http://www.betterphoto.com/photocourses/JZK05.asp

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PHOTO TRIVIA QUIZ OF THE WEEK
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Last week, we asked:
In which movie does an older man misrepresent himself by sending his potential bride a self-portrait taken when he was 20 years younger?

The first, best answer - entered by BetterPhoto member Jim Miotkeis:
Picture Bride (I knew this would be a challenging one).

See Jim's Premium BetterPholio™:
http://www.betterphoto.com/sites4photogs/dynoMG.asp?memberID=124

To see all answers to this question, visit:
http://www.betterphoto.com/forms/trivia.asp?stat=PRV

And Now... This Week's Photo Trivia Question - Littering in Italy - entered by BetterPhoto member Jim Miotke

Why does the character George Emerson toss Lucy Honeychurch's photographs into the river in A Room With A View?

Submit your own answer to this question by visiting:
http://www.betterphoto.com/forms/trivia.asp

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THIS WEEK'S PHOTO TIP
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Vigilance Pays Off - Tip by Jim Zuckerman
When photographing anything that moves, such as wildlife and people, keep your eyes glued to the viewfinder. Don't wait for a peak moment and then put the camera to your face and expect to get the shot -- you may be too late. Fractions of a second can mean capturing a great image or missing it.

And if you snap the shutter at the wrong moment, don't take your eyes away from the viewfinder and express your frustration to the friend next to you. In those few seconds, you might miss the best shot of the day.

To learn more, check out Jim's Wildlife Photography class:
http://www.betterphoto.com/photocourses/JZK05.asp

Top Ten Tips:
http://www.betterphoto.com/exploring/tips.asp

All Tips:
http://www.betterphoto.com/exploring/allTips.asp

Add Your Own Tip:
http://www.betterphoto.com/forms/login.asp?category=tip&inputType=tip

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ADVERTISEMENT
~~~~~~~~~~~~~~~~~~~~~~~~~~~~~~~~~

Absolute Beginner's Guide to Taking Great Photos
My new book guides you away from the point-and-pray method of taking pictures to shooting with confidence. In this simple and clear how-to book, you will learn:

  • How to compose your picture with a more artful eye
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You can order this book online, call our toll-free order processing number 1-888-927-9992, or simply send a check or money order for USD $16.90 (or USD$18.90 if shipping to Canada or USD$24.90 to other international addresses) to:

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To order online, visit:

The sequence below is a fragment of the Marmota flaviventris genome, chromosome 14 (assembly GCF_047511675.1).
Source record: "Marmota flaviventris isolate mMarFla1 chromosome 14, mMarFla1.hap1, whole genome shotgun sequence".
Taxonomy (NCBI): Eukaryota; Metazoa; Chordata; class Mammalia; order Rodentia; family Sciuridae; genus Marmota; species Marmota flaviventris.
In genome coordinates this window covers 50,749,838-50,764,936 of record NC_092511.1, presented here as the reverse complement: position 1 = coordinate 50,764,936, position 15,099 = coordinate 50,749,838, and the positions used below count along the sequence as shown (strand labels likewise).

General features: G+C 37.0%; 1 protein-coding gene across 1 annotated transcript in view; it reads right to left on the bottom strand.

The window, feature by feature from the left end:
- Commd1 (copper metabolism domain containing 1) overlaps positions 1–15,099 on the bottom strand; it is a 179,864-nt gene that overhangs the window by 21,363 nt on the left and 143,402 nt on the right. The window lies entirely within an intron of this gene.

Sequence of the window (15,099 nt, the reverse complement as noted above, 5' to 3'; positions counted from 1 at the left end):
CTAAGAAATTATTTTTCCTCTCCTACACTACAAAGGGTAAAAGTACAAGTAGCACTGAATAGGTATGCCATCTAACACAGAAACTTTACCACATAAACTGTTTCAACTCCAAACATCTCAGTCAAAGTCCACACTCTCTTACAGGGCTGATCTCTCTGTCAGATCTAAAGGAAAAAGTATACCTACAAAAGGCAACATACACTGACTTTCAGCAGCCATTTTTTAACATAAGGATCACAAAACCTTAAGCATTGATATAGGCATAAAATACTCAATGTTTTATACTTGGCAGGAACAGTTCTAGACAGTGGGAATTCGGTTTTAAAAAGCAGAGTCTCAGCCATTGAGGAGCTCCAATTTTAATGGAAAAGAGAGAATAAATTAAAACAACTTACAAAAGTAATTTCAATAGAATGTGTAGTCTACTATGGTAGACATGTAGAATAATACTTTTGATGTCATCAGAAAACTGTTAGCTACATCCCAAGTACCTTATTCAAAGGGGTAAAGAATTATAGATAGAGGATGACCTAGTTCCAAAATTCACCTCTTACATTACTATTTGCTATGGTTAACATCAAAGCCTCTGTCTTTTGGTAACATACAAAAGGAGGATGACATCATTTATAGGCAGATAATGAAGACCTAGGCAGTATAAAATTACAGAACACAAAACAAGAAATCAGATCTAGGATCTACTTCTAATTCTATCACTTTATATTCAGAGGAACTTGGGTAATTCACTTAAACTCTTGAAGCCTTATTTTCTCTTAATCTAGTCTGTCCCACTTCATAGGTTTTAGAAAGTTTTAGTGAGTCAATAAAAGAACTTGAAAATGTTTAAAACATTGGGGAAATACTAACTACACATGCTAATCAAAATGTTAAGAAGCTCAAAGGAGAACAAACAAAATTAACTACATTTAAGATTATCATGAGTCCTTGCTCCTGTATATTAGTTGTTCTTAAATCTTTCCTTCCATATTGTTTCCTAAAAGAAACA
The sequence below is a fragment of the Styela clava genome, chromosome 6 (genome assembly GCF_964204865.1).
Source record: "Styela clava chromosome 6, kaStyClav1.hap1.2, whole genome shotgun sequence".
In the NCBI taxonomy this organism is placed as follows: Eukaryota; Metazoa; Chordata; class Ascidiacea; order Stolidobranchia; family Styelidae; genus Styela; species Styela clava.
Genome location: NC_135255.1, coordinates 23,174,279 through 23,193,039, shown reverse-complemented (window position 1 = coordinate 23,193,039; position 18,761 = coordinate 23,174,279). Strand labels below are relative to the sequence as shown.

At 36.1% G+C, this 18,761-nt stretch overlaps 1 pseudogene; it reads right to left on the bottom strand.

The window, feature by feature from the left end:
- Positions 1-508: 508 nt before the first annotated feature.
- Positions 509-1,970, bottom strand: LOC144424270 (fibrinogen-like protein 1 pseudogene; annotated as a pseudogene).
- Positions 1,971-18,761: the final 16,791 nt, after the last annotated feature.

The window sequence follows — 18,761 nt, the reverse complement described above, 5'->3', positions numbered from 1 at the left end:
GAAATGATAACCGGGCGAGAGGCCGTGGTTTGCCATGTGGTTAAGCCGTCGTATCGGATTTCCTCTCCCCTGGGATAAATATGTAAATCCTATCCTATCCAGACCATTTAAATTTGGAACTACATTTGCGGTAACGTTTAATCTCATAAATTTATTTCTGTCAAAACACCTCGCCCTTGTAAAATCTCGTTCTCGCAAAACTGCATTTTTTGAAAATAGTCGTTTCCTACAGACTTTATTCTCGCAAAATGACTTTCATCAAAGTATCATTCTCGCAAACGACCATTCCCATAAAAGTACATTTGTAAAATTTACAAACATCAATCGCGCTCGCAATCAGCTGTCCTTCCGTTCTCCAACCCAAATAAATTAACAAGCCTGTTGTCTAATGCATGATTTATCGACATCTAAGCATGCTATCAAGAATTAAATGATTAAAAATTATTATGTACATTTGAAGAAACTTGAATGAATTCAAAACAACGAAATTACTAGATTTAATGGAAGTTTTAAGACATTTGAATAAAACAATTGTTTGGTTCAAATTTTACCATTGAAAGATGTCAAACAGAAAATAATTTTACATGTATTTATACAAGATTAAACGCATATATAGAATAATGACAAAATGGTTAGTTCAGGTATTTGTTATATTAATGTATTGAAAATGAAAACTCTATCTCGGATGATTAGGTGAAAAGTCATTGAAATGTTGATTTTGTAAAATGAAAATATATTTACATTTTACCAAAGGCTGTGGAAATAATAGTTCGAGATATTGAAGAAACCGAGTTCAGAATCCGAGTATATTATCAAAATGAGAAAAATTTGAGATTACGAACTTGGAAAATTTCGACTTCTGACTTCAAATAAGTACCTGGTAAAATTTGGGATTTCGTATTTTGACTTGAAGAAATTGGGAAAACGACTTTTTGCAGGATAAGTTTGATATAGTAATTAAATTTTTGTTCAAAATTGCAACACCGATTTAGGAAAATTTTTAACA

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PHOTOGRAPHY Q&A - NEW THIS WEEK
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NEW QUESTION 1: How Do I Thank Someone?
Hi, I got some good advise from Brenda Tharp and I was wondering how to send her a thank by email?

Thank you
- Lori Rockwell

ANSWER 1:
Hi Lori,

The best way is to go back to your original questions that they anwered, click on the Respond to This Question link. It will add what your note to the discussion thread, as well as automatically email anyone who has asked or answered that particular question.

If you have difficulty finding this question or discussion, we've got a great new feature on BetterPhoto that you can use to help you locate this items. If you click on the Sign In button at the bottom of the filmstrip (left side of the BetterPhoto home page), once you type in your email address you will see all the photo discussions, questions you've asked, answers you've given, etc. It is also a handy place to go to get to any BetterPhoto online courses you are taking, or to get to the Admin centers of you Premium BetterPholio™ or Deluxe BetterPholio™.

Alternatively, you can click on Brenda's name to be taken to her BetterPhoto Premium BetterPholio™ - there you will find a contact page for sending her an email.
- Jim at BetterPhoto.com

See Jim Miotke's Premium BetterPholio™
Visit Jim Miotke's Deluxe BetterPholio™ - Miotke.com

Take an Online PhotoCourse™ with Jim Miotke:
Jim Miotke's Online Photography Classes

Read this Q&A at BetterPhoto.com:
http://www.betterphoto.com/forms/qnaDetail.asp?threadID=6688

Answer this question:
http://www.betterphoto.com/QnAredirect.asp?threadID=6688

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*****


NEW QUESTION 2: Camera defect or malfunction
My friend has a Canon EOS 650 and when film is processed half of the picture is missing. He doesn't recall if it is the top or bottom portion. I have heard of such a problem but do not remember the cause of this fault. Please advise.